In the early fourth century, the Council of Elvira, in Spain, became the first provincial body to require priests to renounce sex. But it wasn't until 1123 that priestly celibacy became church-wide law. Pope Callistus II called hundreds of church leaders to Rome for the First Lateran Council. "We absolutely forbid priests, deacons or sub-deacons to live with concubines and wives," the council declared in its canons that year. "Marriage contracts between such persons should be made void and the persons ought to undergo penance." The new laws, which incited strenuous protest from clergy, did less to eliminate sex than to drive it underground. Many male clergy continued to have secret wives, concubines, gay lovers, illegitimate children and, in at least one London parish, a special brothel where "only men with a tonsure, the shaven circle representing Christ's crown of thorns, were admitted." The abuse of children by priests, which mushroomed into a global scandal in the twenty-first century, is seen by many critics as the gravest unintended consequence of mandatory celibacy.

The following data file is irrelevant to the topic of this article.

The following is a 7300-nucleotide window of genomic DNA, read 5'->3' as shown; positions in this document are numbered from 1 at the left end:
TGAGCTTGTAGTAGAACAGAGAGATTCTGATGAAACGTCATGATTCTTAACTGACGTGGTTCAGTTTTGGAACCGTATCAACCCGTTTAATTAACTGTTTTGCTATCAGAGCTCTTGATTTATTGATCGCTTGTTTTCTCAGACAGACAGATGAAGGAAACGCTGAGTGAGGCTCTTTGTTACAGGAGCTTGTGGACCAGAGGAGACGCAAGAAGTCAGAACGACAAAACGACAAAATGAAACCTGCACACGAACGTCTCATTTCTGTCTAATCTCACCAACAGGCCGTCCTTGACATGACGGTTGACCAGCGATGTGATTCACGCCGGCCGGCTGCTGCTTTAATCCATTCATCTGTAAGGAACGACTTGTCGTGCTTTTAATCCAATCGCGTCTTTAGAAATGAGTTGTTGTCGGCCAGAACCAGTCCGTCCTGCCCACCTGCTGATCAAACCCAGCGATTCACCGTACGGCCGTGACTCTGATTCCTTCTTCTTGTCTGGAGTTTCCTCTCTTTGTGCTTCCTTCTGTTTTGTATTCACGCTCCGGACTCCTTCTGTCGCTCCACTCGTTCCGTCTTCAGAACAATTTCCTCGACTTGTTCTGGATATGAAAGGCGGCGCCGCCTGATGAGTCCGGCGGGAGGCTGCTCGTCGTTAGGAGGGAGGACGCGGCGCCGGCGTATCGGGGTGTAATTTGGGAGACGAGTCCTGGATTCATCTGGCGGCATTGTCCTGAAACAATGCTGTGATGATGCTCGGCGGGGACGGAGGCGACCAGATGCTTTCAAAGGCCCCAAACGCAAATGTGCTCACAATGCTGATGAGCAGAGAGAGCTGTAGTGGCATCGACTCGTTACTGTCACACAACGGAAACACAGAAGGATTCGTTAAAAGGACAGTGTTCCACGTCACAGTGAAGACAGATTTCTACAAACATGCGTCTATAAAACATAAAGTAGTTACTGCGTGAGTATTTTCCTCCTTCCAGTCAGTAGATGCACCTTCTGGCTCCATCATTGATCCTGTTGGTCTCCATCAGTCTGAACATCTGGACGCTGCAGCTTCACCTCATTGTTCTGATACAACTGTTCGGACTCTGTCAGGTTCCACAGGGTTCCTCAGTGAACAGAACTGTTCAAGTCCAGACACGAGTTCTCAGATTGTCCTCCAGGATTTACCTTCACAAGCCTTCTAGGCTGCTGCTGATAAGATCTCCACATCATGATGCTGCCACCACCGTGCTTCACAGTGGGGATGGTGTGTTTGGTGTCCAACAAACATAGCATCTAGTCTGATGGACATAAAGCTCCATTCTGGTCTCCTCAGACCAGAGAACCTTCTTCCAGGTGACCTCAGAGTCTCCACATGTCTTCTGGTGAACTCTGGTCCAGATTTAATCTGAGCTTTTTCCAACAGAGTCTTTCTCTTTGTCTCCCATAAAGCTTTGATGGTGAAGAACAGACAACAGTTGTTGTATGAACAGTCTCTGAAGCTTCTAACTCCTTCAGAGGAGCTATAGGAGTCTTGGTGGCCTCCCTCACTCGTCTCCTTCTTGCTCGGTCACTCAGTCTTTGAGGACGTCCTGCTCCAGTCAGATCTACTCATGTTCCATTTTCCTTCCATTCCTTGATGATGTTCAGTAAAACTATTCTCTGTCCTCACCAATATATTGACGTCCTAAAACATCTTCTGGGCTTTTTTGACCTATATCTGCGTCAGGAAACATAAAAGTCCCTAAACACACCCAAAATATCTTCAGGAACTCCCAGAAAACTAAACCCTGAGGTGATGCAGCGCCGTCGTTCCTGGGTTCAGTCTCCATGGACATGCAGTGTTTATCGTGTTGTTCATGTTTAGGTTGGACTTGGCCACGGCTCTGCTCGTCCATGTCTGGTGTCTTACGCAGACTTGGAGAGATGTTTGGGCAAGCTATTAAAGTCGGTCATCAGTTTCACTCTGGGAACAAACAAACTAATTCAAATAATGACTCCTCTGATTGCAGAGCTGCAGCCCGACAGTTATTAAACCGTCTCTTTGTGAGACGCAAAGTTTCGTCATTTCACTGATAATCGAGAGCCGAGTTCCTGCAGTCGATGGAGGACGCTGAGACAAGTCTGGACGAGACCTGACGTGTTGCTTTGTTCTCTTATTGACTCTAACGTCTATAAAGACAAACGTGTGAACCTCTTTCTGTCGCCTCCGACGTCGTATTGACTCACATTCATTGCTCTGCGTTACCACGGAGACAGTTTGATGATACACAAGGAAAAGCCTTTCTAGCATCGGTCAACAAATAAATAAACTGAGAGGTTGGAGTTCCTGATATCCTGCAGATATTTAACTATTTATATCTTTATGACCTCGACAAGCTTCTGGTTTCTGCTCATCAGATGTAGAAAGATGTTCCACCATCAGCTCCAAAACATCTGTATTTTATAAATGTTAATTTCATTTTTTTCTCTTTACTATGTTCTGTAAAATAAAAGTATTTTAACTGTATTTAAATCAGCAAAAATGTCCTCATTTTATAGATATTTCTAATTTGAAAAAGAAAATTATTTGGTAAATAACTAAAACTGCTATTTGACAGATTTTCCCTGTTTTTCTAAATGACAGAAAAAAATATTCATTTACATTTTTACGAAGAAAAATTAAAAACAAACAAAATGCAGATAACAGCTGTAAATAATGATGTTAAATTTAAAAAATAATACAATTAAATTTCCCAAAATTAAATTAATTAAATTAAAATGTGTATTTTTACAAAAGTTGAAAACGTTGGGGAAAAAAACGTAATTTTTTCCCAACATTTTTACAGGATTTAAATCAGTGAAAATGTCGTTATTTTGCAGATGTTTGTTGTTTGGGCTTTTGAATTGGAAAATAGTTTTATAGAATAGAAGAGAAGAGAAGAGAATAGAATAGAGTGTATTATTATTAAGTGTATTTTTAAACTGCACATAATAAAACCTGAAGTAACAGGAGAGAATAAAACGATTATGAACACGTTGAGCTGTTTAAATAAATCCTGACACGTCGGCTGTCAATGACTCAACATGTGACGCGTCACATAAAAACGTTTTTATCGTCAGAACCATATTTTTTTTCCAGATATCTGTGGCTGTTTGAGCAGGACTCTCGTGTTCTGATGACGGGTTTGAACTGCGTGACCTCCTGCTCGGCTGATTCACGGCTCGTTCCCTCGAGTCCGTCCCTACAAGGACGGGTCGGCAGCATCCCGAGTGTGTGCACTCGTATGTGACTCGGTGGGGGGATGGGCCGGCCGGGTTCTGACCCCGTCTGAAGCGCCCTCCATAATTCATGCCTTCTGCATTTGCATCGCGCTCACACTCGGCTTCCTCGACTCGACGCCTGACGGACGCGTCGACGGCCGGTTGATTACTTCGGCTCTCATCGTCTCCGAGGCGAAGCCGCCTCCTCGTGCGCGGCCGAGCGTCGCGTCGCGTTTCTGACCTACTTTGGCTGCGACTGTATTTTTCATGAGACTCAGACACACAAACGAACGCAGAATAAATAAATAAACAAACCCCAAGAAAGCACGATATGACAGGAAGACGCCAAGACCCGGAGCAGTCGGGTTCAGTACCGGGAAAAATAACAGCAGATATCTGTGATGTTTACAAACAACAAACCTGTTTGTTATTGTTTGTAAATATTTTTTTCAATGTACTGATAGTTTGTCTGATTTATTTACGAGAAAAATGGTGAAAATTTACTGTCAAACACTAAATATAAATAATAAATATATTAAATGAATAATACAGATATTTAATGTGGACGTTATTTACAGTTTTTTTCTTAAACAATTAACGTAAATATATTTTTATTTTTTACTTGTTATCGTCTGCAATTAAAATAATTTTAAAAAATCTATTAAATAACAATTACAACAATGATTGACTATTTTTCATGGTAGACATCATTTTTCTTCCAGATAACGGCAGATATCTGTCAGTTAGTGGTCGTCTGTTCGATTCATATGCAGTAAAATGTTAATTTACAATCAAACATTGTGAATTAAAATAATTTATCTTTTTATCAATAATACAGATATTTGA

Ariel Sabar, Veritas: A Harvard Professor, A Con Man and the Gospel of Jesus's Wife, 2020